formulated as
With this as guidance, the needed averaged terms can be obtained. For example,
for the additive term
is derived by assigning
For the term
one obtains
where
with averaged and fluctuation variables
The same process is applied to the averaged operators
and
.
Applying this technique to the averaging of term
yields the following formulae
where similar averaging procedures give three more scalar triple operand terms
in the averaged
equation
where
with averaged and fluctuation variables
Substitution of
and
for
when averaging
and
in the above formulae substitution is the only difference between these terms.
By combining all six terms that describe averaged production terms in the
equation for turbulent kinetic energy transport in porous media, one can write
The averaged turbulent kinetic energy transport equation will be
or
A similar transformation can be justified for the steady state
equation
or
Following the same averaging procedures outlined above leads to the final form
of the averaged dissipation rate equation,
or
A reasonable assumption to take the equality for the turbulent viscosity as
for the averaging procedure
which after averaging becomes
Closure is needed for practical application of the equations presented in the previous section. The closure scheme given below for the model equations may serve as guidance for finding closure for the model equations.
According to Monin and Yaglom (1975), the transport equation for the kinetic energy of the mean motion is
where
denotes the rate of dissipation of energy of the mean motion under the action
of molecular viscosity. The first term on the right hand side,
the loss of the kinetic energy due to interaction with the obstacles in the
mean stream, can be accounted for by complete transformation to fluctuation
kinetic energy
because there are no other sources or sinks for the fluctuation motion kinetic
energy. Thus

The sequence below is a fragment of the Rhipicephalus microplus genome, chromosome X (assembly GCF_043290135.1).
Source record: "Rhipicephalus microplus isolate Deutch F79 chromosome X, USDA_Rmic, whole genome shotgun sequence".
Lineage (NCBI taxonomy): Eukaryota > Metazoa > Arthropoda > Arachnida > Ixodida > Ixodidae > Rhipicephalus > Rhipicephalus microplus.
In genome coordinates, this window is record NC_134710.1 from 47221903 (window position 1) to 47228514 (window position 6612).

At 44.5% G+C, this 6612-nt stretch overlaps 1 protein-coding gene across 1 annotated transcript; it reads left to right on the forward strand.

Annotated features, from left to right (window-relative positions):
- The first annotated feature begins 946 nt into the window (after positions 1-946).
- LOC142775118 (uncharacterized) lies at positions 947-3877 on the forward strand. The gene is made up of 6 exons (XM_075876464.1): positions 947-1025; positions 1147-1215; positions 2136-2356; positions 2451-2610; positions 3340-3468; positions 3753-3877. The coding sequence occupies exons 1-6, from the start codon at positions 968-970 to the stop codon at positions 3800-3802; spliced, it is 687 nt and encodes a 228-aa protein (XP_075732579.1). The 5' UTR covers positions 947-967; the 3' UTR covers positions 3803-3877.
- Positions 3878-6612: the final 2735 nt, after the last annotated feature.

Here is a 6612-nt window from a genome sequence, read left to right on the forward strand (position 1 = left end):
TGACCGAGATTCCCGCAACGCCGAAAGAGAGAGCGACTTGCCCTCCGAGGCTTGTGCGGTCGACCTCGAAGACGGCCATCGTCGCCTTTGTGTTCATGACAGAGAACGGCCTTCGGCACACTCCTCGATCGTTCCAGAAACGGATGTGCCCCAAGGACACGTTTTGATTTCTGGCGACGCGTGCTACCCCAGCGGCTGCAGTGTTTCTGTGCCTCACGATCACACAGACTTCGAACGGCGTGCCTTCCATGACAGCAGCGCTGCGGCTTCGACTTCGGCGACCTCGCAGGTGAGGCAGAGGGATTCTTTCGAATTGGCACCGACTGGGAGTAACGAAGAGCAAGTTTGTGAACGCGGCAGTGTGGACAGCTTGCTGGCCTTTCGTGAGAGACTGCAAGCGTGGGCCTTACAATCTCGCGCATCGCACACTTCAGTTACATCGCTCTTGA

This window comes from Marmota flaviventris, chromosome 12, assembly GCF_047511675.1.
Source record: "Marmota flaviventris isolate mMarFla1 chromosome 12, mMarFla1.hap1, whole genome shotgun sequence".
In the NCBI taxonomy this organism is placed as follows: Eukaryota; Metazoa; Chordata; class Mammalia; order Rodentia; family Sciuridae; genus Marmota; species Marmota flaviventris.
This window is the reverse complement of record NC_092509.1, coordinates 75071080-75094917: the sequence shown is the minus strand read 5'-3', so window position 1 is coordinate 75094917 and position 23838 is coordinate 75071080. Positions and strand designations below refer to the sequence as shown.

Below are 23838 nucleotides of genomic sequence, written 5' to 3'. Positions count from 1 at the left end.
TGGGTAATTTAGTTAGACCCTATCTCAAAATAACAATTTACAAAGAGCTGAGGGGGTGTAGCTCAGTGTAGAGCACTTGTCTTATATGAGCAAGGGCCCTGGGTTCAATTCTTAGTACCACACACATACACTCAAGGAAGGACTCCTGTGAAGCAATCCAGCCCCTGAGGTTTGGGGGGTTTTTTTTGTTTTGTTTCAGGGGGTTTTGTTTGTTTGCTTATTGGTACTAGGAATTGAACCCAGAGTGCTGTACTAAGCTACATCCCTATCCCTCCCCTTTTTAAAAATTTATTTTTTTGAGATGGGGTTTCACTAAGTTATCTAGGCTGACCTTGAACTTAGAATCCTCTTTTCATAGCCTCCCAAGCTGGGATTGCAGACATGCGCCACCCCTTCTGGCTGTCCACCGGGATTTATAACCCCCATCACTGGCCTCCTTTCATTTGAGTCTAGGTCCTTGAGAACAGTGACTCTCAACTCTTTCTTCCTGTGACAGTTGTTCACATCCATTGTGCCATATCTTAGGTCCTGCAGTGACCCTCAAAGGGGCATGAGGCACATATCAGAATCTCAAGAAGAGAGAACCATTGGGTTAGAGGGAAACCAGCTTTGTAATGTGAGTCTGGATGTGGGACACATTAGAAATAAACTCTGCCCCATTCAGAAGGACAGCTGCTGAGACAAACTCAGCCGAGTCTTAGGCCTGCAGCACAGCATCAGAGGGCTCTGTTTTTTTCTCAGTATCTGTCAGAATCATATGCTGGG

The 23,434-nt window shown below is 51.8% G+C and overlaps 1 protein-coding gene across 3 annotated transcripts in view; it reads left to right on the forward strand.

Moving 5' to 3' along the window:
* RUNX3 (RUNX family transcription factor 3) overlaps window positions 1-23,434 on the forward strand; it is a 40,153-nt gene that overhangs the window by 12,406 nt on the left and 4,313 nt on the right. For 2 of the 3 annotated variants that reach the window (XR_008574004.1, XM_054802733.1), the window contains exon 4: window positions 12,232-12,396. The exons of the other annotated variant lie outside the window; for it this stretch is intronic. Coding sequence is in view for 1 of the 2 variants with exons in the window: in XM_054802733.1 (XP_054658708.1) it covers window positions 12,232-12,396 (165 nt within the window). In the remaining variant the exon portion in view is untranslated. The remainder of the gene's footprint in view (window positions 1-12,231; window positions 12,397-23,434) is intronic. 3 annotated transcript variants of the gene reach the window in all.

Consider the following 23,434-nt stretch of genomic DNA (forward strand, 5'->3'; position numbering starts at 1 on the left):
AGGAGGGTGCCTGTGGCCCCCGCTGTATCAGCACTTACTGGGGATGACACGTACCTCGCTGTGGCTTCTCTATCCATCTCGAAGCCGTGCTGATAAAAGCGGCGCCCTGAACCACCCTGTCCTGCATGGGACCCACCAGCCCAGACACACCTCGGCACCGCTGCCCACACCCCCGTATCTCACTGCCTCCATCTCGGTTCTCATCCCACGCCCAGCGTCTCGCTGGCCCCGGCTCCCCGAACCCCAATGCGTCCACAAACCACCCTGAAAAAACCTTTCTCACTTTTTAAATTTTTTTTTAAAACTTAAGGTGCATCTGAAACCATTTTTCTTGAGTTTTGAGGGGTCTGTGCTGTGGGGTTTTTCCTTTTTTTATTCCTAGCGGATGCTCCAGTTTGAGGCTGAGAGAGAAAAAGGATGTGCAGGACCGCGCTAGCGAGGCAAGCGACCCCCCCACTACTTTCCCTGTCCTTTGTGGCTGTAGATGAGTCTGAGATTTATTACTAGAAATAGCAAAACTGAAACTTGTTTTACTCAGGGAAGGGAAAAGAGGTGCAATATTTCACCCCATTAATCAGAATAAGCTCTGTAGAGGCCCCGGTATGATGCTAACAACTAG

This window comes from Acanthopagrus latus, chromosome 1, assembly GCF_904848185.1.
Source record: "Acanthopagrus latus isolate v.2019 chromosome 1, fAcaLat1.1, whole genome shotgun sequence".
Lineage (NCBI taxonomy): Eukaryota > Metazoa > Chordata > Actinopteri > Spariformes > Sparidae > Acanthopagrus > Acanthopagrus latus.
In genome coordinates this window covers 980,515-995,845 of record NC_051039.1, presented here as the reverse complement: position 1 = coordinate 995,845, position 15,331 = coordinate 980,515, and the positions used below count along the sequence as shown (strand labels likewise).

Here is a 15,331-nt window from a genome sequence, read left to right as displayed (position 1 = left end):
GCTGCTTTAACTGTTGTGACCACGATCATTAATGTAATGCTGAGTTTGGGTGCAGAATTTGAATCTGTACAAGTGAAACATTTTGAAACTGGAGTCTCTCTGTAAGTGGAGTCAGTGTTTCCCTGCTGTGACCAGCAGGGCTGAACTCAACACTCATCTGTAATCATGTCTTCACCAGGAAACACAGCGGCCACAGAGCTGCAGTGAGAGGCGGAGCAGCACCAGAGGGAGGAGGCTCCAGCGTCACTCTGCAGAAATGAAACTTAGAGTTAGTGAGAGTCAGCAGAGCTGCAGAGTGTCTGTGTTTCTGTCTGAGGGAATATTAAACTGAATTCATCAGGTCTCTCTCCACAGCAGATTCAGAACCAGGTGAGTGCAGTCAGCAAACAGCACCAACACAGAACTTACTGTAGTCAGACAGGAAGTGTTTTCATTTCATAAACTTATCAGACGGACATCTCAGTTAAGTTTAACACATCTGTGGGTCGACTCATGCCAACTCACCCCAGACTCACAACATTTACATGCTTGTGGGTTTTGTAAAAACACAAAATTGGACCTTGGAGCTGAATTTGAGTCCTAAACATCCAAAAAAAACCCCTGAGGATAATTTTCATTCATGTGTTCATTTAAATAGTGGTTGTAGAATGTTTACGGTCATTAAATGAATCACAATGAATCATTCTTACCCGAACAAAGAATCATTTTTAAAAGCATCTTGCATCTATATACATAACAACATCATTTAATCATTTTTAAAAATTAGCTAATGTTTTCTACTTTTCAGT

The onedimensional equation for momentum flux in a flat channel filled with
regular porous medium, under steadystate conditions and certain other
simplifications, with no flow penetration through
,
has the following form for a horizontally homogeneous stream (Travkin and
Catton, 1992, 1995)
The integral friction resistance terms in momentum equation are
where
The pressure drag resistance integral term is closed in a manner similar to
that for a one component pressure resistance coefficient over a single
obstacle,
The result is
The general volume force is represented by
The influence of the volume drag resistance forces within the porous media on
the turbulent fluctuation energy balance is taken into consideration by
considering the contribution of pulse type drag forces. Assuming that most of
the mean motion kinetic energy lost due to interaction of the flow with the
porous medium solid obstacles translates into increasing of the turbulent
fluctuation energy ( Monin and Yaglom, 1975; Menzhulin, 1970) brings one to
the conclusion that
A term like this in the kinetic energy equation accounts for the influence of
additional volume momentum resistance forces.
Mathematical models for modeling momentum transport in a porous media are developed using volume averaging theory (VAT) methods. These models use  and  fluctuation equations at the lowest level for closure of the subdomain homogeneous turbulent transport description. Averaging procedures performed over highly nonlinear components of those equations leads to the complicated final forms of the equations. Comparison with previous work and closure examples are given. Not withstanding the complicated appearance of kinetic energy and dissipation rate equations in porous media, the variables involved are completely described with known averaged variables and their variations. Subsequent work will use the derived equations in porous media momentum transport modeling.
This work was partly sponsored by the Department of Energy, Office of Basic Energy Sciences through the grant DEFG0389ER14033 A002.